Even President Obama's supporters would agree that enthusiasm for his 2012 campaign pales in comparison to the energy generated by his 2008 campaign. The stammering of his campaign has led some to question whether his heart is even in it for re-election, especially after his recent comments on American voters, who he said have "fallen behind" and gotten "lazy."
Do you think Obama is hoping to be re-elected? Let us know your thoughts in the comments.
With the Super Committee failure last week, lawmakers are considering going back to previous debt proposals proposed over the past year. The three main plans are President Obama's National Commission on Fiscal Responsibility and Reform's 10-year, $4 trillion plan, Rep. Paul Ryan's 10-year, $6 trillion plan, and the Gang of Six 10-year, $4 trillion plan.
Do you think any of the previously proposed plans could be successful in Congress the second time around? Let us know your thoughts in the comments.
Last night, CNN, the Heritage Foundation, and AEI hosted the eleventh GOP debate of the campaign, this time on the topic of national security. Some of the biggest disagreements came with questions on the Patriot Act, immigration, and foreign aid. Did you watch the debate? Check out video highlights after the break, and let us know your thoughts in the comments.
A number of states across the country are pushing voter ID measures to curb voter fraud at the polls. Unfortunately, the Republicans pushing these measures are often accused of being racist or disenfranchising toward minority groups of the population without access to government-issued identification. In fact, just last week on Nov. 14, a group of Democratic representatives met to discuss what they see as the dangers of voter ID laws. According to a Daily Caller article, though, voter fraud on election day might be the least of everyone's worries: the real fraud could be a result of absentee ballotts.
Check out a video after the break of former Democratic Rep. Artur Davis of Alabama explaining how he believes voter fraud is actually accomplished, and let us know your thoughts on how to fix the problem in the comments.
The congressional supercommittee tasked with finding ways to reduce the federal deficit is looking like they will admit defeat sometime today. The failure of the supercommittee will create and end of the year battle over jobless benefits and an expiring payroll tax, among other programs set to expire at the end of December.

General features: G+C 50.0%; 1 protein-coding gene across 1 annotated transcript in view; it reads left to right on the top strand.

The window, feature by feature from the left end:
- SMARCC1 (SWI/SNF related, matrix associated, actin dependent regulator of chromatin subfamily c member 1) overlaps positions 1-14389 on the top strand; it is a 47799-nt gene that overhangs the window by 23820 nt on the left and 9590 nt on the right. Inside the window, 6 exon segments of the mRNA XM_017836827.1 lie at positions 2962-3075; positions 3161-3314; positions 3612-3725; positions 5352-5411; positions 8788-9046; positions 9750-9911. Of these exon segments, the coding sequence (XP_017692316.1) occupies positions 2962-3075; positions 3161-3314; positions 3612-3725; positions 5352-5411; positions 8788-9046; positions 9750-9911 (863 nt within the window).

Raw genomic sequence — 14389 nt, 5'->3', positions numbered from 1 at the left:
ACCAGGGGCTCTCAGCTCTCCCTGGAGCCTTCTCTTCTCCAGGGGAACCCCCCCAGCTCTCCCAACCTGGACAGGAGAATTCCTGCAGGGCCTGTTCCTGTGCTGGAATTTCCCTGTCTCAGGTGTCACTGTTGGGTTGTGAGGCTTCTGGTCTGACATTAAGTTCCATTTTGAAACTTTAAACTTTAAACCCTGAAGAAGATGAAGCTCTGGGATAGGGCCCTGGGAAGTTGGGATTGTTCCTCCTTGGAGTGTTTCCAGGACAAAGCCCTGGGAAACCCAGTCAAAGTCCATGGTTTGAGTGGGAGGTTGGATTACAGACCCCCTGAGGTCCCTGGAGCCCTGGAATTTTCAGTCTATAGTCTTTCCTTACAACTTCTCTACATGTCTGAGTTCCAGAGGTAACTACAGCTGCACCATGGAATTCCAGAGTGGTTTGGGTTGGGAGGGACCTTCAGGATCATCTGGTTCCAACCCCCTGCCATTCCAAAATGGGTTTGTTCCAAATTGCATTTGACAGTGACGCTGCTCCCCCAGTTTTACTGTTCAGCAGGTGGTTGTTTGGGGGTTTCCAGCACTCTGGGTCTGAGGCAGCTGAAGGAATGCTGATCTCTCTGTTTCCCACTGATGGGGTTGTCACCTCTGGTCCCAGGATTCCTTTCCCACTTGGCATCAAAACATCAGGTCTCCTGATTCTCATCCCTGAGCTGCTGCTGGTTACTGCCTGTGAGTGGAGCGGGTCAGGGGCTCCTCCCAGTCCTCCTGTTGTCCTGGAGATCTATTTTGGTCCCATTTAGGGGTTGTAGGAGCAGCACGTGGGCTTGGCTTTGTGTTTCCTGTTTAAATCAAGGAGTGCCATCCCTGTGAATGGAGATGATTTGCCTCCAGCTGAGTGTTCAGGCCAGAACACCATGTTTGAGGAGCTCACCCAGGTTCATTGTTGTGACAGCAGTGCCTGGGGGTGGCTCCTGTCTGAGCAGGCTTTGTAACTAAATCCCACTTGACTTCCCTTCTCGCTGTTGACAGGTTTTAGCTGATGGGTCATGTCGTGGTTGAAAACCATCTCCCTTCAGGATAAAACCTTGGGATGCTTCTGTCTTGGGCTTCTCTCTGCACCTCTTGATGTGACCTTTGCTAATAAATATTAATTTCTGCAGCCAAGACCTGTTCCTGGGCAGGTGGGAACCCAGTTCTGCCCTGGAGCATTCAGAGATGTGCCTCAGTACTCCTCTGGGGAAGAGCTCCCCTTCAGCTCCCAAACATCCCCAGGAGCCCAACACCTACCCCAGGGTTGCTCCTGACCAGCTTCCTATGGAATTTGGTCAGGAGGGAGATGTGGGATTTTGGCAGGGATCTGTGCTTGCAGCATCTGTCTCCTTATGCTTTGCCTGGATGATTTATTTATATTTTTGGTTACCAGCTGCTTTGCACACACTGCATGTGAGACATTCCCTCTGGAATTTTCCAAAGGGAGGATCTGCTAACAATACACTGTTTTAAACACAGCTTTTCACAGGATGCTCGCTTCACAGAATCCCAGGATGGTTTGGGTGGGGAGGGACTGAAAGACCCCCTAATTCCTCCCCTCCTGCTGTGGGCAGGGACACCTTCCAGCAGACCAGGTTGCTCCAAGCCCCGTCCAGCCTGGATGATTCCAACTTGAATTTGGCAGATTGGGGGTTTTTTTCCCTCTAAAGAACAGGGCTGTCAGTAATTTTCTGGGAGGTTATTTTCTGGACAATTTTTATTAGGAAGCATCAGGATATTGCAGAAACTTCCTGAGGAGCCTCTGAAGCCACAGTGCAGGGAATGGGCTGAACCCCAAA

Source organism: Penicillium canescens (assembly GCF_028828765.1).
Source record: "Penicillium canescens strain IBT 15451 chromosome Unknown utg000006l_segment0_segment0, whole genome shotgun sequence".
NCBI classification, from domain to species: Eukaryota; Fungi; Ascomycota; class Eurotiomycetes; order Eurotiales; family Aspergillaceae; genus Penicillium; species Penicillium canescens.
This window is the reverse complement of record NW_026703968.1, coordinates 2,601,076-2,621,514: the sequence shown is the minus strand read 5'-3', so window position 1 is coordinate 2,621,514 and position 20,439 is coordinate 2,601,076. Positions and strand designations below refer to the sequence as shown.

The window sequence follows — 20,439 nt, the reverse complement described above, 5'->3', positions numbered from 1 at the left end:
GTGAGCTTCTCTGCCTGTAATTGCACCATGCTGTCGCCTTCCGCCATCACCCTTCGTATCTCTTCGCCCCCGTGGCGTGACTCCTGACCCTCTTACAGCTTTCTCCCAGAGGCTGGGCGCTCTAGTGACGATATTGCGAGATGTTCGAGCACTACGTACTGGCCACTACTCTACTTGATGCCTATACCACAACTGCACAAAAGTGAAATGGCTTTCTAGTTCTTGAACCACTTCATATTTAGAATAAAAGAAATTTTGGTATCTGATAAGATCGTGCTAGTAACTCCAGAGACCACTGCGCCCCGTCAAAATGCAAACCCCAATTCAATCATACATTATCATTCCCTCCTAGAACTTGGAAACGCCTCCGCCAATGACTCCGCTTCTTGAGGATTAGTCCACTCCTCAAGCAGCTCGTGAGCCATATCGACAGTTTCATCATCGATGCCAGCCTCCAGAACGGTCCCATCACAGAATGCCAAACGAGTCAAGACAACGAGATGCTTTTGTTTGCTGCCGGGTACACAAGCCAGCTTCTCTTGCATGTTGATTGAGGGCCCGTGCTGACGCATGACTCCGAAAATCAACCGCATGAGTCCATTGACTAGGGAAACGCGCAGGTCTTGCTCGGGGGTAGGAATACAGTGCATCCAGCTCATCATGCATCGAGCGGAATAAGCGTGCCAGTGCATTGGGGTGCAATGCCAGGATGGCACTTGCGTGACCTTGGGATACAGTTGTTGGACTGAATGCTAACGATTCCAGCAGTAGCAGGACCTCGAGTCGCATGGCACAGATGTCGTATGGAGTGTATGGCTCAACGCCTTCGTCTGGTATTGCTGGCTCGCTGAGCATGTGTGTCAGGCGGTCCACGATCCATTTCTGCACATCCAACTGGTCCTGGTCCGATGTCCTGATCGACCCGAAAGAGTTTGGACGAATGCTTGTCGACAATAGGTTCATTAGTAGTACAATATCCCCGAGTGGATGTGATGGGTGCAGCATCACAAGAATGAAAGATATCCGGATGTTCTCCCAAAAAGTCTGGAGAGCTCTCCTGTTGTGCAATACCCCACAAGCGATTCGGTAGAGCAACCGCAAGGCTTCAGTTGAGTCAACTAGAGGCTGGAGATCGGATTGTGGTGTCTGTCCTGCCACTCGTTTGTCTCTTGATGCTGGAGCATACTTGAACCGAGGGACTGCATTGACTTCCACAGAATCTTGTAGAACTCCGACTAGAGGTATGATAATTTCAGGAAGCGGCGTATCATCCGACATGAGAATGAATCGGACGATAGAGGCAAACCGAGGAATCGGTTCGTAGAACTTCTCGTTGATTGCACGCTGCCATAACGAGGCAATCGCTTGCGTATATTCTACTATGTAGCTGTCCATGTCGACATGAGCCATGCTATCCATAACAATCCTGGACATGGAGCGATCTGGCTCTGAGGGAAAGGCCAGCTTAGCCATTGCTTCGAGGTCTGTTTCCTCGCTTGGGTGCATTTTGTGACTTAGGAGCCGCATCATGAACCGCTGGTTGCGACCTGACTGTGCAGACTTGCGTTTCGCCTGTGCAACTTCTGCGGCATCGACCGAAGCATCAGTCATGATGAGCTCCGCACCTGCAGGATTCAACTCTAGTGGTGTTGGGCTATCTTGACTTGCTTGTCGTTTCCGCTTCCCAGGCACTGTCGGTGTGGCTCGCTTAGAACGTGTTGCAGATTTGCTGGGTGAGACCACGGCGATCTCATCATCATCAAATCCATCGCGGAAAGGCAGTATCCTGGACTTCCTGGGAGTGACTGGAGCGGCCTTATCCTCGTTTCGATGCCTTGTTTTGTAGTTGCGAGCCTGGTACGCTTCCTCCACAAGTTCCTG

Democrats on the committee are seeking to extend jobless benefits, which currently supports about 3.5 million people for up to 99 weeks of unemployment, and the one-year payroll tax cut. However, extending all the programs through 2012 would add around $300 billion to the annual budget. Sen. Jeff Sessions (R-Ala.) explained that extending the payroll tax holiday is not the biggest problem in the face of the "greater threat" of the national debt.
What do you think will happen if and when the supercommittee fails? Let us know your thoughts in the comments.
In case you haven't seen it yet, the Daily Show host Jon Stewart did a segment on the class divisions at Occupy Wall Street, while OWS protesters were supposedly protesting for a classless society. In the two months of occupation in Zuccotti Park, OWS had evolved a hierarchal system with an upper class living in one end of the park and a lower class living in the other end of the park.
Check out the segment after the break, and let us know your thoughts in the comments.
Former Speaker Newt Gingrich has been surging in national polls lately, many of which put him in first place for the Republican presidential nomination, slightly ahead of former Massachusetts Gov. Mitt Romney.
However, like any other GOP candidate could tell you, the better you are polling, the more criticism you get. Gingrich is now being scrutinized for his ties to the widely disliked Freddie Mac, which paid a consulting firm run by Gingrich more than $1.6 million over seven years.
Do you think Gingrich's ties to Freddie Mac will hurt him? Read former lobbyist Jack Abramoff's opinion after the break, and let us know your thoughts in the comments.
Following their eviction from Zuccotti Park early Tuesday morning, Occupy Wall Street protesters were already pushing to return to their newly cleaned campgrounds. Lawyers lined up to file a temporary restraining order, and a judge granted protesters the right to return to the park between the time of eviction and the time of Tuesday afternoon's full hearing. The judge who granted the order, Justice Lucy Billings, has a number of liberal credentials: she is a 1973 Berkeley Law School graduate and spent a quarter century working for the ACLU.